Both men also seem to hold contempt for the rich and those who feel they must put on airs in order to impress people. This is evident in the line repeated by Prufrock, “In the room the women come and go/talking of Michaelangelo.” (Eliot) Likewise, Rorschach says of a meeting with a former costumed hero, “Meeting with Veidt left bad taste in mouth. He is betraying even his own shallow, liberal affectations.” Both characters don’t like people who they feel put on masks to hide who they really are. Prufrock holds the women in contempt, as he feels the women do not care nor do they know anything about Michaelangelo, they just speak of him to sound sophisticated. Rorschach feels that Adrian Veidt is betraying who he is, even going so far as to call him a ‘prostitute’, by selling diet books and action figures based off his old hero persona, Ozymandias. He feels Veidt does not even care about the issue of murder that is facing the costumed heroes, nor does he care about justice or any of the things that they were supposed to stand for – Veidt is only doing this to become even richer and impress people.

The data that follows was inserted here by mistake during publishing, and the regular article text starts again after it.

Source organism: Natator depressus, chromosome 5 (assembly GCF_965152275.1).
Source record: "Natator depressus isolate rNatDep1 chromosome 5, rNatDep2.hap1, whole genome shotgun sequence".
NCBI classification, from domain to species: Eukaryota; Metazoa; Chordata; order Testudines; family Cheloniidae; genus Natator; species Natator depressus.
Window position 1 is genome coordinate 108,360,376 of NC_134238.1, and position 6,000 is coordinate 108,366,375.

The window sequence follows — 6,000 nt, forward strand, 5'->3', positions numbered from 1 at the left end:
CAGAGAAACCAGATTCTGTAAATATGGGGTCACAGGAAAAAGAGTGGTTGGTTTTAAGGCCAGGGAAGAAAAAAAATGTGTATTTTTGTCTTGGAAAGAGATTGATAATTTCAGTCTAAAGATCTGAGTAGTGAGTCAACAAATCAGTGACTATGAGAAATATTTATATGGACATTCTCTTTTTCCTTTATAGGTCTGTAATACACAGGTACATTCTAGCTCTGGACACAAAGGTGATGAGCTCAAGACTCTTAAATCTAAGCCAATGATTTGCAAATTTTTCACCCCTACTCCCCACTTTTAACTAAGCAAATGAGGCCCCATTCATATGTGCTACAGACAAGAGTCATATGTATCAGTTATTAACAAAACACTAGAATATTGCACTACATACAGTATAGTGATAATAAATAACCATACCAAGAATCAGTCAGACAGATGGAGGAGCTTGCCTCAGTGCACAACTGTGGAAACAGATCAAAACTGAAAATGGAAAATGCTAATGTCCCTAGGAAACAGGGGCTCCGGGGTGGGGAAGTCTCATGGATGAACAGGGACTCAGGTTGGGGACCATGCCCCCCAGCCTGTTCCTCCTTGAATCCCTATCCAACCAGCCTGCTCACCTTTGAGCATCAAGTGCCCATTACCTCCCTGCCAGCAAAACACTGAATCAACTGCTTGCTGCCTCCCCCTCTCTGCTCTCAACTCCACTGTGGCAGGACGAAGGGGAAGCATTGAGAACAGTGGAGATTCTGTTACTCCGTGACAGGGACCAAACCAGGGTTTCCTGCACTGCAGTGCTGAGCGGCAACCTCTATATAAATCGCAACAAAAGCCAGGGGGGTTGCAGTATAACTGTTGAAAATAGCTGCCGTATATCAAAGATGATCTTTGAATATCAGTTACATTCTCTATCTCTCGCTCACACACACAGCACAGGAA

Rorschach and Prufrock have a key difference, though. Prufrock spends most of the poem debating on whether he should do things. He is extremely afraid of being judged by people and feels that a person is only free from judgement in death. He says, ‘And indeed there will be time/ to wonder, “Do I dare?” and “Do I dare?” /Time to turn back and descend the stair, /with a bald spot in the middle of my hair –/ [They will say: ‘How his hair is growing thin!’]’ (Eliot) Prufrock is so afraid to be judged by others that he doesn’t even go out of his room to walk down the stairs because he’s afraid people will talk about how he’s balding. He says, “I am no prophet - and here’s no great matter; /I have seen the moment of my greatness flicker,/ and I have seen the eternal Footman hold my coat and snicker.” (Eliot) Prufrock has been judged and made fun of so many times that he feels that every opportunity that he has been given to do something great has been diminished because people have made fun of him every time.